Another Night in Hebron (from David)
I got the call at 9:00 o’clock in the evening, maybe 9:30. I could barely make out the words; the burner phone pushed up against my ear did nothing to help decipher the accented voice coming over the line. “There is an incident in Tel Rumeida,” the voice said a second time, referring to the Hebron settlement where Arabs and Jews lived side by side in an uneasy truce. “Can you come now?” As it happened, John, Laurie and I were already in Tel Rumeida. We showed up in a matter of minutes.
We knew we were in the right place when we saw the Israeli soldiers. At least two dozen were standing in an intersection on a steep hill. They would have created a traffic jam, but there weren’t enough cars on the road to cause one -- there never are, because Palestinians aren’t allowed to drive on it. In the middle of the soldiers, alone, stood an elderly Palestinian man looking dignified but somewhat vulnerable. “Are you alright?” Laurie asked the man. He nodded his head, then told us what had happened. From what we could gather, a woman settler alleged that someone – no one knew who – had thrown rocks at her. In response, the settler’s family came to the eminently reasonable conclusion that the best thing to do was to sit out in front of the house where the rocks had been thrown. This brave act of defiance against unarmed civilians was tainted only slightly by the presence of the heavily-armed soldiers, including two that could be seen on the roof. Their presence essentially barred anyone from entering or leaving the house, which was home to five families.
I started talking to one of the soldiers. “Does any of this seem right to you?” I finally asked him, waving my arm in the direction of the settlers. “I don’t deal in right or wrong,” he retorted. Another soldier, another conversation. “If you want to talk with someone, talk with him,” he said, nodding in the direction of the only two police officers at the scene. The three of us walked over to where they stood and promptly began peppering them with questions. “Look, this is Hebron,” the smaller of the two officers said. “Twelve soldiers have died at this intersection. Don’t be naïve.” Laurie asked about the timeframe in which the soldiers had been killed. “Since the beginning,” he replied.
The police asked to see our passports. We all obediently handed ours over to them, which we had explicitly been told not to do during our training. The officer handed mine back to me without looking at it. We were then told to stand away from the soldiers, where a group of young Palestinian boys sat on flattened cardboard boxes smoking hookah. They appeared only mildly interested in the night’s entertainment. I fixed my gaze on the settlers. The men wore kippahs, the women long skirts. One of the men held a baby in his arms; another was absorbed in his smart phone. A few Jewish children were working on setting up a tent. It didn’t look like they would be going home any time soon.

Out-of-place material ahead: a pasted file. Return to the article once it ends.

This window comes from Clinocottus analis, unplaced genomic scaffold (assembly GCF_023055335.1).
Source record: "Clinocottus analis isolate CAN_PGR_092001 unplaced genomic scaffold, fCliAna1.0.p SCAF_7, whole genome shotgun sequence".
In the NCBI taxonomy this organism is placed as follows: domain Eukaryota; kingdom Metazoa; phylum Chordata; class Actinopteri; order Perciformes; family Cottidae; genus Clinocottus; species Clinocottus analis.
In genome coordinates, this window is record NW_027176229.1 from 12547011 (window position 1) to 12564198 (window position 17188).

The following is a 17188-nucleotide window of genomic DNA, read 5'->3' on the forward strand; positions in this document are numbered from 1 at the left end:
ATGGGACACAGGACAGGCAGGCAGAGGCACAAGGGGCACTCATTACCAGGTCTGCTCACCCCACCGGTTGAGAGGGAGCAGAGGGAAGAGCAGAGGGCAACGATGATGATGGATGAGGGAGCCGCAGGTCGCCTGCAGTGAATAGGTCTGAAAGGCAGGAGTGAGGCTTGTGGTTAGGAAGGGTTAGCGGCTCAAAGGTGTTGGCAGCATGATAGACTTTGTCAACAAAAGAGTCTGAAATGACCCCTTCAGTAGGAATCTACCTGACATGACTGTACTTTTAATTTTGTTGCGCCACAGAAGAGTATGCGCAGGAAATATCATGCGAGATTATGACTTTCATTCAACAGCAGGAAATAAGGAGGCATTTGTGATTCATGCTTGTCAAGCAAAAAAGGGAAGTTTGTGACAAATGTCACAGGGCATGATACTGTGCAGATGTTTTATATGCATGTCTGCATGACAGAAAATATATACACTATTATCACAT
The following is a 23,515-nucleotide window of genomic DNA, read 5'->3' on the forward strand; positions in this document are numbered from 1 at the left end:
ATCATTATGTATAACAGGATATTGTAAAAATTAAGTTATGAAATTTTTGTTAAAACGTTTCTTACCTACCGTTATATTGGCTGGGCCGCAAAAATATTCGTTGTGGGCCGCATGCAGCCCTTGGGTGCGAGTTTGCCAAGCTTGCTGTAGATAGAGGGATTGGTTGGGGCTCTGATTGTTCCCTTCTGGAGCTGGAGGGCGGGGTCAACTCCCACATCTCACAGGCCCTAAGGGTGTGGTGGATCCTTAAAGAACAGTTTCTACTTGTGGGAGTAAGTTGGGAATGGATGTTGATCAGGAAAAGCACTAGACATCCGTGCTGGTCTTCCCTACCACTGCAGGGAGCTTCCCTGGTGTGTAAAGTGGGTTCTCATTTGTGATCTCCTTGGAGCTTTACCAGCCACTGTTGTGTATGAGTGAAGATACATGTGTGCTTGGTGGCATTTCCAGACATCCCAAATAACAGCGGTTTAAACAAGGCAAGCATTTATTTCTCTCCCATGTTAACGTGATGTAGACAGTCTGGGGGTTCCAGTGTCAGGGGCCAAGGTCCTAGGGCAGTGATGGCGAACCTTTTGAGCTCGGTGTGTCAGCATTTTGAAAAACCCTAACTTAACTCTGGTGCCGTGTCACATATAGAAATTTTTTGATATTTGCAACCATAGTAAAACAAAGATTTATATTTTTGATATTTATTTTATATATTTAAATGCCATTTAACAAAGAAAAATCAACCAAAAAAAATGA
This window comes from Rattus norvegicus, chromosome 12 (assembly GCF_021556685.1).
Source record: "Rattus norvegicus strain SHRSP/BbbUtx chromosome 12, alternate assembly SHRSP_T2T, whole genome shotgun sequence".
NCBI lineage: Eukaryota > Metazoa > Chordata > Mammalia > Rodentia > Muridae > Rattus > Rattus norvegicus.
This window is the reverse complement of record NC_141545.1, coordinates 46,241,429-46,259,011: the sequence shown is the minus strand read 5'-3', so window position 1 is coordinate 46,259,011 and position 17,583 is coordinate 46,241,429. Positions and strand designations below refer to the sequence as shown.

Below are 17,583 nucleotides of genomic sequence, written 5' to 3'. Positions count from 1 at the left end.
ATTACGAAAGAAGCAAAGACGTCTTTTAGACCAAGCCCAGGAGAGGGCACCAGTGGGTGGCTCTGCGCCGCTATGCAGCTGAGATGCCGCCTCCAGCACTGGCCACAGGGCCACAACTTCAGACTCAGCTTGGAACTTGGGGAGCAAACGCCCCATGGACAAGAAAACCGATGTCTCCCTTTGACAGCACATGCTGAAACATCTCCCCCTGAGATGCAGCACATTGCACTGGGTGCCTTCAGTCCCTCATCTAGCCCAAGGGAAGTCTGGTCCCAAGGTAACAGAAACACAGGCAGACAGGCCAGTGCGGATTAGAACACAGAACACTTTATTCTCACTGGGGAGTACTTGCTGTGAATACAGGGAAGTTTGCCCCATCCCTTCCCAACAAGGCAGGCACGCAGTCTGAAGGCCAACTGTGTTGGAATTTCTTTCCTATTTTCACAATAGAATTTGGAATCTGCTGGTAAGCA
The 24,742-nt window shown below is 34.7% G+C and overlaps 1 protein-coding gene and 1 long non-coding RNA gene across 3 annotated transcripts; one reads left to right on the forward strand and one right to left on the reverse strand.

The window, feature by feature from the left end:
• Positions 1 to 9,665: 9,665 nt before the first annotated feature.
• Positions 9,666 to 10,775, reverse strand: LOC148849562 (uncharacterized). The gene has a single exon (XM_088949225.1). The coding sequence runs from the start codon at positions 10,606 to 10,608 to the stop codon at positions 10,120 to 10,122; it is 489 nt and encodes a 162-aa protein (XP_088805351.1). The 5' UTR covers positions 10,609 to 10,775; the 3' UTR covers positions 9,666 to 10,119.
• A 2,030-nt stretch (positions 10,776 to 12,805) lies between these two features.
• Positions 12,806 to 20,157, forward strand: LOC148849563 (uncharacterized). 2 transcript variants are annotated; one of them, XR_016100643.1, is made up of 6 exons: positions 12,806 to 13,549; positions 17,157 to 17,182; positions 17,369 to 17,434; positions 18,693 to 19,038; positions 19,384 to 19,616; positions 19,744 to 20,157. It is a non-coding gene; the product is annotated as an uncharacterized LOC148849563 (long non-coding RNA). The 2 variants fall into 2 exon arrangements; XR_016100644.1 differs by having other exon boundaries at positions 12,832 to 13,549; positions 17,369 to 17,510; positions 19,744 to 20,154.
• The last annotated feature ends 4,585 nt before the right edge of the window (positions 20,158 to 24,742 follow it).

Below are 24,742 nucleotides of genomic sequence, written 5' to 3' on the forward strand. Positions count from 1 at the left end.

Eventually, some of the Palestinian boys approached one of the soldiers. We watched in quiet surprise as they began to chat in a relaxed manner, laughing easily at each other’s jokes. Nearby, some of the soldiers relieved themselves of their boredom with light horseplay. One of the Palestinians who had been talking with the soldier came up to us and introduced himself as Ahmed (not his real name). “Ahmed?” I interjected. “So it was you who called us.” He smiled and told us that he has been involved in grassroots resistance for several years, a statement incongruous with his youthful appearance. John asked him what he had been talking about with the soldier. “He told me that I am too young to be married and have a child,” Ahmed said. “I told him that things were different for me; he lost his virginity at 16 or 17, while I lost mine at 22.”
Ahmed seemed the ideal activist. He was charming, seamlessly transitioning across language and cultural barriers to engage with friend and foe alike. He also had a rebellious streak. He told us that he had recently met with a senior member of the Israeli security forces, who had threatened to arrest any protesters in Tel Rumeida. “I told him that we are already in prison. My friends and family who live outside the settlement can’t come to visit me here to have a cup of tea. People have died waiting for an ambulance to get the clearance to pass through checkpoints. But we still have to pay for our food, our phone, our house. At least in jail we don’t have to pay for those things.”
By now more than two hours had passed since we first arrived, but there was no sign of the settlers packing up and leaving. A new batch of soldiers had replaced the talkative ones, and most of the Palestinians were now kicking around a soccer ball. Ahmed suggested that we go home, telling us that he would call us again if we were needed. That didn’t seem likely given how calm everyone was acting. I wasn’t surprised when I woke up the next morning to no missed calls.
We bid farewell, and slowly began to walk down the hill past the soldiers. Down past the settlers, who still had their young children out with them at this late hour. I could only wonder about those children. Children who would grow up thinking they had a God-given right to this land. Who would grow up fearing and thinking they hate Arabs. Who would grow up thinking the most natural place to pitch a tent is on the cement floor outside their neighbors' house.